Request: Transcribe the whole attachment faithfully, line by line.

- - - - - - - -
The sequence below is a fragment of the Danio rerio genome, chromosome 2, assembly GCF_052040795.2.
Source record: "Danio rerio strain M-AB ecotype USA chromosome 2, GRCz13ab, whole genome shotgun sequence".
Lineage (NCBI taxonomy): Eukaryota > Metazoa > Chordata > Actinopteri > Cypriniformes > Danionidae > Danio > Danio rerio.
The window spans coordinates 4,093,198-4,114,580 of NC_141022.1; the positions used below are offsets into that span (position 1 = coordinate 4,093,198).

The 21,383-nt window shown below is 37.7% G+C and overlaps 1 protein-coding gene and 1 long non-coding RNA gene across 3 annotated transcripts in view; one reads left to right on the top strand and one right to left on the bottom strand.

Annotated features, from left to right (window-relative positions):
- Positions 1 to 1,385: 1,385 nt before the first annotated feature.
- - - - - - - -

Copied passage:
The sequence below is a fragment of the Danio rerio genome, chromosome 2, assembly GCF_052040795.2.
Source record: "Danio rerio strain M-AB ecotype USA chromosome 2, GRCz13ab, whole genome shotgun sequence".
Lineage (NCBI taxonomy): Eukaryota > Metazoa > Chordata > Actinopteri > Cypriniformes > Danionidae > Danio > Danio rerio.
The window spans coordinates 4,093,198-4,114,580 of NC_141022.1; the positions used below are offsets into that span (position 1 = coordinate 4,093,198).

The 21,383-nt window shown below is 37.7% G+C and overlaps 1 protein-coding gene and 1 long non-coding RNA gene across 3 annotated transcripts in view; one reads left to right on the top strand and one right to left on the bottom strand.

Annotated features, from left to right (window-relative positions):
- Positions 1 to 1,385: 1,385 nt before the first annotated feature.